August 23, 2010 § Leave a comment
Apoptosis is everywhere: it formed the spaces between your fingers and toes as you developed in utero, it prevents the development of T cells that would attack the cells of your body, and it shapes the structure of your brain. Too little apoptosis can cause cancer; over-zealous apoptosis causes much of the damage in a stroke or heart attack, and contributes to the failure of organ transplants. Not surprisingly, apoptosis is extremely tightly controlled at many levels. The key event in the decision to go ahead and die is the permeabilization of the mitochondrial outer membrane (a.k.a. MOMP). Cells given an apoptotic signal may wait for quite a long time before MOMP happens, and can be rescued if the conditions around them change; but once MOMP begins, under normal circumstances, there’s no going back. Proteins released from inside the mitochondrion unleash the activity of the so-called “executioner” caspases, setting off a vicious cycle that ends with most of the contents of the cell being chewed up. In fact, MOMP itself is usually enough to kill a cell, even when the downstream caspases are inhibited.
Usually, but not quite always. Recently, it’s been noticed that MOMP alone is not always a death sentence. If the caspases are inhibited, a few cells survive. Galit Lahav pointed me to an interesting paper that shows that the cells that survive do so because they have a few intact mitochondria left, which can divide and gradually repopulate the cell (Tait et al. 2010 Resistance to caspase-independent cell death requires persistence of intact mitochondria. Dev Cell. 18 802-13. PMID: 20493813)
August 19, 2010 § Leave a comment
Having listened to Naama Geva-Zetorsky’s seminar yesterday, I felt bad that I hadn’t been advertising the wonderful resource she helped build in her time in the Alon lab. So I’ve added it under the list of “databases and tools” links (Dynamic Proteomics). What you will get if you go there is a database of localization and dynamics on 1164 different genes (at the time of writing; this is, after all a dynamic database), tagged with YFP and studied in the H1299 non-small lung cell carcinoma line. The YFP is inserted by exon tagging, and each labeled gene is therefore under its endogenous promoter. You can look at images showing protein localization, with quantitation of nucleus/cytoplasm levels, and movies showing protein dynamics after exposure to the DNA-damaging drug camptothecin. It’s a remarkable resource.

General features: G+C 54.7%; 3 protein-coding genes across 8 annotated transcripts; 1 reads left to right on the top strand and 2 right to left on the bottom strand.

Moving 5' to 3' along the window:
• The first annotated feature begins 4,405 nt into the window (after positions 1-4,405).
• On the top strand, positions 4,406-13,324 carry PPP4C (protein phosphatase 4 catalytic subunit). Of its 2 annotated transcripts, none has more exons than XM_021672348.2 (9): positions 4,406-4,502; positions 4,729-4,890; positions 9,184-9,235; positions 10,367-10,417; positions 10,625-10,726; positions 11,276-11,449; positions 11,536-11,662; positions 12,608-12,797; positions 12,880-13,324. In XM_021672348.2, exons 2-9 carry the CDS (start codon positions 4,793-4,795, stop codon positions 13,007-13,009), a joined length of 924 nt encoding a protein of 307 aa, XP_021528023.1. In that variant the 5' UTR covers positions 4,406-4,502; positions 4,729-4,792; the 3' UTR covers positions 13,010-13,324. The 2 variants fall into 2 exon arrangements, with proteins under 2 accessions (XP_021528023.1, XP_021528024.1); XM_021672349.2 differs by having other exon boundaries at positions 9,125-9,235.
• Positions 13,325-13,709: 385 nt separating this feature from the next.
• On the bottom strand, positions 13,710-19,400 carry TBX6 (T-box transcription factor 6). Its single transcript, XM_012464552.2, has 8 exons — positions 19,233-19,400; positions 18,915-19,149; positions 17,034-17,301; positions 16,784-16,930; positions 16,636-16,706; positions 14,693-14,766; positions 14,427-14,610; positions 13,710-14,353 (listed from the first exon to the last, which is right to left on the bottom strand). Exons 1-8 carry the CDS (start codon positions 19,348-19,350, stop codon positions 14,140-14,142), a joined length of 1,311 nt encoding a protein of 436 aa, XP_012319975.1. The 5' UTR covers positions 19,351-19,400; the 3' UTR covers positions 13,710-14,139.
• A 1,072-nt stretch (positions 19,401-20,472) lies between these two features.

And perhaps it’s not a bad idea to say a few words about what else is under there.
BioNumbers is a project Ron Milo, Paul Jorgensen and Mike Springer started while sharing a bay in the Kirschner lab. It’s a database that collects “useful” biological numbers — how much, where, how big, how fast — with references to the literature where the number was found. Ron Milo recently published a sampling of the data, which I wrote about here.
DataRail is an open source MATLAB toolbox for managing, transforming, visualizing, and modeling data, in particular high-throughput data. It was developed in the Sorger and Lauffenburger labs, primarily by Julio Saez-Rodriguez and Arthur Goldsipe, with help from Jeremy Muhlich and Bjorn Millard. I wrote a little about what it has been used for here.
GoFigure is the Megason lab’s software platform for quantitating 4D in vivo microscopy based data in high-throughput at the level of the cell, which is being developed by Arnaud Gelas, Kishore Mosaliganti, and Lydie Souhait. There’s a snippet more about it here.
little b is an open source language for building models that allows the re-use and modification of shared parts. It also provides custom notations that make models easier to read and write. It was developed in the Gunawardena lab by Aneil Mallavarapu.
MitoCarta is an inventory of 1098 mouse genes encoding proteins with strong support of mitochondrial localization. The Mootha lab performed mass spectrometry of mitochondria isolated from fourteen tissues, assessed protein localization through large-scale GFP tagging/microscopy, and integrated these results with six other genome-scale datasets of mitochondrial localization. You can search human and mouse datasets, and view images of 131 GFP-tagged proteins with mitochondrial localization.